Op-Ed: Setting the Stage for Progressive Government: An Overlooked Story

Steven Fulop | May 29, 2014 | Opinion
Two of New Jersey's most powerful political bosses had the street smarts to take care of the disenfranchised

Jersey City Mayor Steven Fulop is among those who say loosening up rules for Multiple Employer Welfare Arrangements (MEWAs) would provide a way to sidestep a key provision of the Affordable Care Act.
For many fans, Boardwalk Empire is an exciting show with some loose ties to New Jersey. In reality, the show’s origins are based on the very real life of Nucky Johnson. A fine new book by Steven Hart describes the relationship between the Republican Johnson and his contemporary Democratic boss, Frank Hague, the mayor of Jersey City.

As the mayor of Jersey City, a city often personified by Hague’s dark yet in some ways productive past, I welcome Hart’s analysis of these two powerful yet quite different New Jersey political bosses. His book, American Dictators: Frank Hague, Nucky Johnson, and the Perfection of the Urban Political Machine, is a helpful and enjoyable study describing how the two men molded their political machines through the Roaring ’20s and the Great Depression to enhance their power and, of course, their wealth, while also providing previously unavailable services to those most in need.

Hart’s analysis brings up the broader point of effective governing. Certainly both men profited from the taxpayers they were elected to serve. Still, they were brilliant politicians who knew how to build fiercely loyal organizations from previously disenfranchised groups. Both well understood the importance of taking care of supporters in small and large ways.

Hague and Johnson used government as a tool to gain votes that in turn led to power –and illegal profits — but in doing so helped those who needed it most. But there was a cost to their governance, and not just from the graft. As Hart notes, “Each can be shown, on balance to have done well by his constituents, though in each case the departing boss left his town with long-term problems that went unsolved for decades.”
This is right on point. Hague meant to improve the lives of residents who his predecessors typically ignored. Of course, by helping the immigrants coming directly from Ellis Island to Jersey City, he earned their votes and kickbacks for jobs. The seamy side of his rule carried over for decades after he retired. All you have to do is read Helene Stapinski’s Five Finger Discount, the author’s account of her corrupt family’s history in Jersey City politics, to get a feel for his legacy. It’s the Jersey City version of Boardwalk Empire.

Still, Hague built at the time perhaps the nation’s foremost public medical center to benefit every resident of the city. While it added to his personal wealth, the facility is a lasting legacy that attracted countless immigrants to Jersey City with the promise of affordable healthcare that was otherwise unobtainable. Not by accident, Jersey City is now recognized as one of the most diverse cities in America.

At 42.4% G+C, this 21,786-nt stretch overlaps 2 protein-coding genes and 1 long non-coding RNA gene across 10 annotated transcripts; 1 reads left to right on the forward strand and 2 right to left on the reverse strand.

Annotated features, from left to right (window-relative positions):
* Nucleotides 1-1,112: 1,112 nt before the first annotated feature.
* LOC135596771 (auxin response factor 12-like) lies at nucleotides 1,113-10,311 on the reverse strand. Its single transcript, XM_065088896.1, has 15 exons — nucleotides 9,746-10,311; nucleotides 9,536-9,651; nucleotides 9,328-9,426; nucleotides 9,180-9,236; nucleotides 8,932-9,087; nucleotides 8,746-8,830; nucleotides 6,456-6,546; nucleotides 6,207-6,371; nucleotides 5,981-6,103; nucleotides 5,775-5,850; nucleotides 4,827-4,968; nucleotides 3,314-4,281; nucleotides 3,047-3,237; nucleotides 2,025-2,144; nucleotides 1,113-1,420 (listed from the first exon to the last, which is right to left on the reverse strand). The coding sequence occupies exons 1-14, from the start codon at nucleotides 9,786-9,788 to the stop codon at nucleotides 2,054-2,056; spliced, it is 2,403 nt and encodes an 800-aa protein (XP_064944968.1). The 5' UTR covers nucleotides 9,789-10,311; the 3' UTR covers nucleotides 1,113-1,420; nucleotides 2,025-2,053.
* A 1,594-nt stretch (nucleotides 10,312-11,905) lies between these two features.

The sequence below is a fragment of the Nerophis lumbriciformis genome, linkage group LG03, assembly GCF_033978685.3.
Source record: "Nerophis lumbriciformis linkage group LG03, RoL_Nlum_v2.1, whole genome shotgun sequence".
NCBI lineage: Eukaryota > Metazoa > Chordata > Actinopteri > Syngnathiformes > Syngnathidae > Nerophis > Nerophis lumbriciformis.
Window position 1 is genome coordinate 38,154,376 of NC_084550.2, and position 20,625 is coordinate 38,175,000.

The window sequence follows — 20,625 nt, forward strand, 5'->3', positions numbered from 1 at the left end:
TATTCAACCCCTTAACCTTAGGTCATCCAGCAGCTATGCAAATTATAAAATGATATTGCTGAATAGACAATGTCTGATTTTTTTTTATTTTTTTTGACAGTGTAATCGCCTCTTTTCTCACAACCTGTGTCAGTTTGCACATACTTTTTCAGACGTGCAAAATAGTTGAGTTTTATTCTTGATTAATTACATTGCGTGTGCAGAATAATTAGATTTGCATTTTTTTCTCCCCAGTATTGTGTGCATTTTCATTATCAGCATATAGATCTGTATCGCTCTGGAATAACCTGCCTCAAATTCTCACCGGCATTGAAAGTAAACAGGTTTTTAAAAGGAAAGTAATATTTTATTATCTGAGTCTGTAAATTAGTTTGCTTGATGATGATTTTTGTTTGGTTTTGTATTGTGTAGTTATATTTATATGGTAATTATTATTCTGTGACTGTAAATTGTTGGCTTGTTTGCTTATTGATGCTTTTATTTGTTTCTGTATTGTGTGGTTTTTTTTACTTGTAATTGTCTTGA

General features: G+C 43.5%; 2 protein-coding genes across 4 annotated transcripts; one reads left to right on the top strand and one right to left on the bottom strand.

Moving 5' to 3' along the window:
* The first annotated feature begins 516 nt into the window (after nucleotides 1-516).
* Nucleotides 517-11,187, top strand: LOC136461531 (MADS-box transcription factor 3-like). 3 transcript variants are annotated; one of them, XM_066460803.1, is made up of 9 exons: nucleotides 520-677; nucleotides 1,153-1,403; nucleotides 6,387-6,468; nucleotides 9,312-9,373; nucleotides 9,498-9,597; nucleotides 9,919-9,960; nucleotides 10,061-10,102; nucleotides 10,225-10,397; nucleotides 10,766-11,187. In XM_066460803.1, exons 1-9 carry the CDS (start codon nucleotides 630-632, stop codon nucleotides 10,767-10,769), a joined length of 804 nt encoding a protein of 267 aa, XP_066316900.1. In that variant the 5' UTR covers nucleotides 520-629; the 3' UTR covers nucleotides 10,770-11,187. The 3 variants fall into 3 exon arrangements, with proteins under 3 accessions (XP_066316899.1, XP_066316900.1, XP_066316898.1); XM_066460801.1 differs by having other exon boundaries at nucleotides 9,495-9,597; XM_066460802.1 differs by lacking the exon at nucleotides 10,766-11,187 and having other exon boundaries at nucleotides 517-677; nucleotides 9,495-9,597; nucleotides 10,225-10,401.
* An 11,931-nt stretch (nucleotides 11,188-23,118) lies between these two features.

In building his Atlantic City empire, Johnson cultivated African American voters, who by 1915 made up over a quarter of the city’s year round residents — a percentage far greater than in any other northern city — into a loyal voting bloc to keep his machine in power. In exchange for their votes, Johnson made sure jobs were plentiful at a time when other urban bosses disdained them, and in the harder winter months, coal and other necessities were provided at no charge. Keep in mind, Johnson was a Republican and he believed in expanding his party’s base in Atlantic City, not shrinking it like the national GOP leadership seems to be eager to do today.

Both men ruled for decades but the end came hard. Johnson went to prison and Hague resigned from office rather than lose reelection. Their legacies are complicated. Certainly, the rampant corruption and ruthless management have permanently and correctly stained their reputations. But they also helped to make government more of a progressive force in their cities.

The political machines they ran — as well as those in other northern cities — came into being because no other entity protected the surging immigrant and minority urban populations. These new citizens were integrated into American society in large part because of what bosses like Hague and Johnson did. It’s a positive element that gets lost in the overwhelming corruption of their system.

Since the time of Hague and Johnson, public officials have used government to create a more democratic safety net that performs far better — and more equitably — than the party bosses and their machines, whose time surely has come and gone. Certainly more accountable to the public — though also not perfect — government today must be there to protect those who need the most support.

Fortunately, Hague and Johnson couldn’t get away with today what they did nearly a century ago, but they did help start the policy of serving all the residents of their cities, not just the most privileged ones. As we look at issues like immigration, healthcare, and rights for all, government is needed more than ever to protect our most vulnerable residents. It’s a legacy overlooked from these now disgraced bosses.